Notorious wrote:Congrats on completing your first one. I've wanted to get into triathalons for a while now (I have relatives who did the first Ironman Triathalon in Kona). My cardio shape is decent but I'm awful at swimming. Seriously I look like I had my legs and hands duct taped together and was thrown into water.
How were your training days setup? Did you follow any specific diet plan (both training and prerace would be nice to know)? Is your goal to eventually do ironman levels? Keep me posted, I'm quite interested in it.
Swimming is a little hard to master for newcomers. I am honestly at a huge advantage because I have 12+ years of competitive swimming experience behind me but it is doable for a newcomer. The biggest thing that you have to realize is that swimming is more about technique than anything. If you are a new swimmer, you can't expect just swim more yards each day and get faster, you have to constantly refine and perfect your technique by doing drills and other kinds of stroke work. My suggestion for anyone looking to swim is to join a local masters program which will introduce new swimmers to a structured swimming environment, where technique and coaching will hopefully be quite prevalent. Another thing to keep in mind is that the swim is the smallest portion of the triathlon anyways so a lot of triathletes can get away without being strong swimmers if they are decent cyclists and runners. I basically smoked a ton of people coming out of the water, but people passed me later on in the race because they were much better cyclists and runners than I was.
My training days were set up kind of like this.
Mondays: Intensity day.
7am: 2,500 yards of swimming with relatively intense intervals.
9am: 2.6 mile run trying to run under 20 minutes (the only reason why I did a 2.6 mile run is because I have a loop in my neighborhood that is that distance any distance that you can do and hold at a high intensity suffices)
Evening: 1 hour- 90 minute bike ride for about 20 miles.
Tuesday: Distance day
7am: 3,500 yards of swimming. Usually with 500 yard repeats and 500 yard pyramid sets.
9am: 5k run
Evening: 1 hour- 2hour bike ride for about 20-25 miles.
Wednesday: Rest day
I usually didn't exercise this day but if I did it would be a light 1 hour bike ride in an easy gear.
Thursday: Threshold day.
7am: 2,500 yards of swimming doing a lactate threshold set that I did in high school.
9am: 2-4 mile run doing HIIT (30 seconds of sprinting, 30 seconds of recovery or some variation of that)
Evening: 90 minute bike ride usually in a higher gear than what I would normally use.
Friday: Cross train/technique/ active recovery day
7am: 3,000 yards of swimming. Doing active recovery sets (swimming a 100 yard freestyle and sprinting one 25, then resting the next 25), a few stroke technique drills, and 25 yard sprints doing 10 pushups on one side and then 30 second core bridges on the other side.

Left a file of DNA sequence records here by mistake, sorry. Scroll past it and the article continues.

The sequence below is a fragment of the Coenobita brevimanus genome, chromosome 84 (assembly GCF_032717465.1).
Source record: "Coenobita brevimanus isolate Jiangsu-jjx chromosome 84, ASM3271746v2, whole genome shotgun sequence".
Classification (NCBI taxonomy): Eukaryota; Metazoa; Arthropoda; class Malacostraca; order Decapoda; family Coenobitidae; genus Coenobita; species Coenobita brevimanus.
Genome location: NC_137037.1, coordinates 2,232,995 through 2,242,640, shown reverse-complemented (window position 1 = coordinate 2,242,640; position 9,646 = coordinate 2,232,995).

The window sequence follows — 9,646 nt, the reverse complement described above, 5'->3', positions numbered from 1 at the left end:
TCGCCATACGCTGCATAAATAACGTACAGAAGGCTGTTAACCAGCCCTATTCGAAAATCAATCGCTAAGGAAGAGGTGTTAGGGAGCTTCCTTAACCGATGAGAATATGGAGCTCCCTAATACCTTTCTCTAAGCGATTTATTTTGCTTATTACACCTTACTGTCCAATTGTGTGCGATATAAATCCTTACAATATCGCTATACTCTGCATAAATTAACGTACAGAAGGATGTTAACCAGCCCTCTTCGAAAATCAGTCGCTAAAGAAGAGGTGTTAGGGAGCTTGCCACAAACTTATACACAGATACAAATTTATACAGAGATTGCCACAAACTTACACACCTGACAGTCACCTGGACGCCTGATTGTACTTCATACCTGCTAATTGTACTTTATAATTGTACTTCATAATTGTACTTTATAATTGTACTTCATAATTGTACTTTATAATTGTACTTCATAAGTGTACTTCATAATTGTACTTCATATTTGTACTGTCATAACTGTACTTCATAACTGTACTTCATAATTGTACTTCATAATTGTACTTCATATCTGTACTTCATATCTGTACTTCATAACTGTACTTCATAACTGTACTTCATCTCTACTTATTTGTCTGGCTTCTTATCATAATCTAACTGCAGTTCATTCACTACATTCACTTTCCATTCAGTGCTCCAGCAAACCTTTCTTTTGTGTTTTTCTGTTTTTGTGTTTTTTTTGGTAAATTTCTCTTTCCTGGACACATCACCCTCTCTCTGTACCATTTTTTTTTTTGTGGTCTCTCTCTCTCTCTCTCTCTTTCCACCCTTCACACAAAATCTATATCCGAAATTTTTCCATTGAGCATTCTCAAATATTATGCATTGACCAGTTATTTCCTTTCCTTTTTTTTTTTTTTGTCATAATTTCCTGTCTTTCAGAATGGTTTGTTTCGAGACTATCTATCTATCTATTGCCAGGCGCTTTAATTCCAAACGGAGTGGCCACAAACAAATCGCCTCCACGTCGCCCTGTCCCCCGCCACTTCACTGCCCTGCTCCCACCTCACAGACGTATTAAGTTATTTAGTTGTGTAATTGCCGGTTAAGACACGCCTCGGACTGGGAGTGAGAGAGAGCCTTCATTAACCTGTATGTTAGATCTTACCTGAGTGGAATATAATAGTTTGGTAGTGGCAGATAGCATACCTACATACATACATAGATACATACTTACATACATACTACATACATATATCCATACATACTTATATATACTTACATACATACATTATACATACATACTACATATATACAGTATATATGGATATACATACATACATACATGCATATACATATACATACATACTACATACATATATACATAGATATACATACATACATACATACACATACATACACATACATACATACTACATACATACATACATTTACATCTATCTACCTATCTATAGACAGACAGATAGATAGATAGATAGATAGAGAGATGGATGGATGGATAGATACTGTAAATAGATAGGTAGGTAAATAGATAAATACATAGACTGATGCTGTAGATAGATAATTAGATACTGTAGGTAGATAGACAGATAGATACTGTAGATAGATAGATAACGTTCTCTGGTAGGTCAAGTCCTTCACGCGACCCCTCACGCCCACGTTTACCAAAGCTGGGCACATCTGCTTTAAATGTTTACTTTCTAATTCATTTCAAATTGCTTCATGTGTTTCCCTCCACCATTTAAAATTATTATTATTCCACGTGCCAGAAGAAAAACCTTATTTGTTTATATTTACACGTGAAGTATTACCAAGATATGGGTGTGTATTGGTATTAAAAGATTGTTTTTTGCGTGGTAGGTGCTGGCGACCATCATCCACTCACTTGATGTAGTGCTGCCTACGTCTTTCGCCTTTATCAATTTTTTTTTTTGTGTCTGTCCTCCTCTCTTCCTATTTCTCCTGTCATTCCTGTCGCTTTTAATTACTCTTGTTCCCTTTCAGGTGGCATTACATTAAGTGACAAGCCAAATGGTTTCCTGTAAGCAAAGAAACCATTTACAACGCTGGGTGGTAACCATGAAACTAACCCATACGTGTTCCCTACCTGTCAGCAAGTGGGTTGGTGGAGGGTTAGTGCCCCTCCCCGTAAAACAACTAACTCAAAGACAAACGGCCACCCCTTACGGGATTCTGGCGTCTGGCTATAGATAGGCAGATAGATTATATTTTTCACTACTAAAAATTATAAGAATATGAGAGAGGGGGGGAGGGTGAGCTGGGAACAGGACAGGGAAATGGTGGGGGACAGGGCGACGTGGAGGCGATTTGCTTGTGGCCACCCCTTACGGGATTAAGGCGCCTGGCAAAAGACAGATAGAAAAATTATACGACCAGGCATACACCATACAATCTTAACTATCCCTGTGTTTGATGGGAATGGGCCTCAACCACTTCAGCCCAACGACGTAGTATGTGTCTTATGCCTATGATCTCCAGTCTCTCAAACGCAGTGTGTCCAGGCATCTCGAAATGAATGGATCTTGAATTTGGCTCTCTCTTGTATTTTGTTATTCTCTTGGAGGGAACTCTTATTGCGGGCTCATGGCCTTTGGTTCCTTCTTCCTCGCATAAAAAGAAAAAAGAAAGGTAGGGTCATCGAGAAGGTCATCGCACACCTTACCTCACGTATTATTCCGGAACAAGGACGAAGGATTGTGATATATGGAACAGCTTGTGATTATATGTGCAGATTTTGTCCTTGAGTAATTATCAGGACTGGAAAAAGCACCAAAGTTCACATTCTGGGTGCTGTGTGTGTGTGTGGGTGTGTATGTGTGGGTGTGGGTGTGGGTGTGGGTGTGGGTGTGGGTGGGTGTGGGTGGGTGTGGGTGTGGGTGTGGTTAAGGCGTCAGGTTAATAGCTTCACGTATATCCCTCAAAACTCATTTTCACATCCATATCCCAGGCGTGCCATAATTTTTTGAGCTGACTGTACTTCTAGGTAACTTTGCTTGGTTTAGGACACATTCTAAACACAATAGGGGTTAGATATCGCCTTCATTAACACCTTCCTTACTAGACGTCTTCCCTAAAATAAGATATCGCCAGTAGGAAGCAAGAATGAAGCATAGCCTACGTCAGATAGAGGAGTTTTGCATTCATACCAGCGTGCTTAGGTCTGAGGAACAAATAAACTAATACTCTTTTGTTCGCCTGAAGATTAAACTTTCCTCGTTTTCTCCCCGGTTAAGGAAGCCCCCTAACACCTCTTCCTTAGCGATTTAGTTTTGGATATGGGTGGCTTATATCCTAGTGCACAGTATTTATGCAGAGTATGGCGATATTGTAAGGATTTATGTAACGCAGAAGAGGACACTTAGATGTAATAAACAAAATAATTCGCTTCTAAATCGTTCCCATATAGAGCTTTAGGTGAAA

9am: 2.6 mile run at any pace. Afterwards I would do about 20 minutes of jump roping with core exercises spliced in with intervals.
Evening: Rest, or an easy 1 hour recovery ride.
Saturday: Endurance day.
3 hour/ 50 mile bike ride.
You don't necessarily have to do all three sports within the same day but I chose to because I had the time in the last few weeks of summer. What I think is important is that you split up your intensities throughout the week. On somedays you need to work on your sprinting power, other days you need to work on your endurance and it's very important to get that variety in there. Bear in mind, these distances were more so tailored for the Santa Barbara Triathlon distances. I will probably be increasing these workout distances by 10-20% for my upcoming triathlon.
My diet wasn't particularly special, but I've been eating pretty healthy since I started swimming in high school. My mainstay snacks are, bananas, cliff bars, almonds, whole grain toast, pb and j, carrots, and cereal. At meals I always try to eat either a protein, or some kind of meal with a lot of vegetables. Your body needs the nutrients found in vegetables in order to recover and rebuild properly, and the same thing goes for proteins. I usually drink only water and milk. Sometimes I will throw in a gatorade or a vitamin water in order to keep my sanity.
I didn't lift weights during the summer (partly because I broke my wrist) but I did lift them throughout the school year. As school picks up, I will probably cut swimming from my routine and transition back to weight lifting. Weightlifting gives great returns for the amount of time that you have to invest and after all of this endurance stuff, I am getting really lean anyways. Plus weight lifting will help strengthen the muscles which hopefully will prevent overuse injuries. Next summer I will probably drop weightlifting and transition back into swimming.
I plan on slowly working my way up the distances. Next year I hope to do an Olympic distance race (1.5K swim 40K bike ride 10K run) and after that maybe a half ironman (1.5 mile swim, 56 mile bike, 13.1 mile run). I would love to do an ironman eventually but I am honestly really afraid of injuring myself. My biggest limiting factor is the run. Whenever I try to do distance running I injure myself so I have to learn how to do 10K's half marathons, and then full marathons first before I even think about an ironman. On top of that, I have never done a bike ride past 60 miles and after bike rides at those distances, I am totally shot. I couldn't imagine doing 112 miles, and then running a full marathon after that. With that being said though, my endurance will come with age and experience so who knows how I will be in a couple of years.
I hope this helps, please let me know if you have any other questions.
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